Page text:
City road maintenance crews started work on the Aragon Road, March 2018. As a result of complaints about the methods of brush clearing in 2015 the Rural Advisory Committee discussed with the Manager or Road Maintenance a policy for improved brush clearing.  Aragon Road citizens argued that it could be considered a heritage road and should be maintained with this special status in mind.

The current march 2018 brush clearing  has been completed, and the results are  in: well done, compliments to the road maintenance crew who executed the work plan and stayed in touch with citizens on the road. Thanks also to Bill Linnen, Operations Manager Public Works and Adam Mueller, Public Education and Promotion Coordinator Public Works who communicated with Bob Wolfe , member of the Rural Advisory Committee and a citizen living on the Aragon Road.

The Volvo Busher in action after clearing smaller selected trees by the forestry crew, which worked selectively and sensitively with chainsaws along the forested areas that make the Aragon Road so special.

Citizens living on the Aragon Road have on multiple occasions before the Rural Advisory Committee and through the Planning Department, emphasized that the Aragon Road should be considered a heritage road.

It is a “forced” road, which is different from the county road system that British surveyors laid out in the late 1700-s.  A forced road has spontaneously developed from an early path between farms to a dirt road and a gravel topped paved road without any formal road allowances. The special legal features of the forced road has come up on Amherst Island in conjunction with the wind-farm.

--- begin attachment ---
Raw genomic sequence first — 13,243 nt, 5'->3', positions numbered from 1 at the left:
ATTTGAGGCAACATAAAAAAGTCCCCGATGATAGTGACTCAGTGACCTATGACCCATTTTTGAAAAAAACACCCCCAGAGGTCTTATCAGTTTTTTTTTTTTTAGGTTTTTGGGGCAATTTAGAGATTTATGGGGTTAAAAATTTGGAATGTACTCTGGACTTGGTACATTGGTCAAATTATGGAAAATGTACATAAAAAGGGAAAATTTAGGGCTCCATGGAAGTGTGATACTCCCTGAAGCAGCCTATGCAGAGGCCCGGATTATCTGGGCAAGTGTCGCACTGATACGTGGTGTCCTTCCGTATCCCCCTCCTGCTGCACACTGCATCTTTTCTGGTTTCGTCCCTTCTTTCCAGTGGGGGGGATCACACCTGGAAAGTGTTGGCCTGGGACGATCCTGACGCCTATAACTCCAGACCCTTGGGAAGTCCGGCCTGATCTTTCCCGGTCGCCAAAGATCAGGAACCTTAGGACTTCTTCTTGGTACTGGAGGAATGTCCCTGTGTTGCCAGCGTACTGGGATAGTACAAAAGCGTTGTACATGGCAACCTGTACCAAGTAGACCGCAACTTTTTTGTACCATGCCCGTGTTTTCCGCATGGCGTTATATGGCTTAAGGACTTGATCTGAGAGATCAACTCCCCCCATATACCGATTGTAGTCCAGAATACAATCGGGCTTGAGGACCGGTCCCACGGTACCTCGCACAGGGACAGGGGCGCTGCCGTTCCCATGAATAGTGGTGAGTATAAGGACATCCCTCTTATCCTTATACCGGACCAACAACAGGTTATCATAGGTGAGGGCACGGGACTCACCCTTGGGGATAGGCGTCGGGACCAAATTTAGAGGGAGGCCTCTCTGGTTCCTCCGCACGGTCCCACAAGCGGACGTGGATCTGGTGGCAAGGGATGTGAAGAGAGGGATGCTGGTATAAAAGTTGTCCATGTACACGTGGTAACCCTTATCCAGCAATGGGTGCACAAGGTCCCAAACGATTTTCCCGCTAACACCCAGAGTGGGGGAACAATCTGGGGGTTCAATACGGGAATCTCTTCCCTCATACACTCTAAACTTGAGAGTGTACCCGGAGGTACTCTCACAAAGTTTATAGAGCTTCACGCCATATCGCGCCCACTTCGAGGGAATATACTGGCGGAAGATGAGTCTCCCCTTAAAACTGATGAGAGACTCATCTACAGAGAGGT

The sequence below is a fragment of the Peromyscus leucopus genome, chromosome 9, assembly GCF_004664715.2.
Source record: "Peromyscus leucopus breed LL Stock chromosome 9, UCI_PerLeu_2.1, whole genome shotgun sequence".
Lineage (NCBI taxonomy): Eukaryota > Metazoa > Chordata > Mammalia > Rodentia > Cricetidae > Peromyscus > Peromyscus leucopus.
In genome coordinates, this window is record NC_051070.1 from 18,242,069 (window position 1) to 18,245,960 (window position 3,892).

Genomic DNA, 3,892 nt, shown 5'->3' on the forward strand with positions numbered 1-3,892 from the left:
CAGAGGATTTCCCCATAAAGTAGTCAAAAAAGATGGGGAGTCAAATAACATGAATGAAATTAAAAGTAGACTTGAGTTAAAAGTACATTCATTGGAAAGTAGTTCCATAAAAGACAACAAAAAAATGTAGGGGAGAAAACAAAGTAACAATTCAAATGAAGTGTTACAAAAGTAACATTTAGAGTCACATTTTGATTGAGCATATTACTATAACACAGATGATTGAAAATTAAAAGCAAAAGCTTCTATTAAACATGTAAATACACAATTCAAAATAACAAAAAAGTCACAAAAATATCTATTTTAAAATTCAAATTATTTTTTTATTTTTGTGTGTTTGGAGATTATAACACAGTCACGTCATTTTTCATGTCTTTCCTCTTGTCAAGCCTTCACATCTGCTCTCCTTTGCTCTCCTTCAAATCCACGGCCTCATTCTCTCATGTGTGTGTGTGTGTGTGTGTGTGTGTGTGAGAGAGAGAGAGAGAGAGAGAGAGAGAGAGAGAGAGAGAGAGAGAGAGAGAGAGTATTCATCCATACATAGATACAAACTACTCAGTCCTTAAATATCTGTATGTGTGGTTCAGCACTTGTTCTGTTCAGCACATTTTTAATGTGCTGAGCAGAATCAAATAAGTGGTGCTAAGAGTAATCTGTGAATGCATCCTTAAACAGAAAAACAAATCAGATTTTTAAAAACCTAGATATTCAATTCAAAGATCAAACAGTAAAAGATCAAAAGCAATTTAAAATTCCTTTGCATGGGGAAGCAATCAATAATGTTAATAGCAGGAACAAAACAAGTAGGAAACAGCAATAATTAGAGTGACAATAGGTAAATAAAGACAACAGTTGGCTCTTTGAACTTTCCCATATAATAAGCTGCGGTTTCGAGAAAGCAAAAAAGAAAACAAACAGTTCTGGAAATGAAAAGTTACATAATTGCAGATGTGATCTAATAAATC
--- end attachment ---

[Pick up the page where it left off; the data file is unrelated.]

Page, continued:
In a report to council earlier this week, Dave Thompson, the township’s director of infrastructure services, wrote that ownership of road allowances on the island evolved in a “radically different manner” from the rest of the municipality. The forced roads on the island generally evolved from commonly traveled routes and were built without official Crown surveys and public ownership. Click HERE for the full article in the Whig Standard.

Another piece of information: When it  comes to forced roads, there is no standard width to be found in any legislation or common law decisions… From Township’s Solicitor Jim Baird of Township Asphodel-Norwood

Maybe it is time to consider different road maintenance policies for major highways, two lane highways, county roads and secondary rural roads many of which are forced roads with important heritage features.










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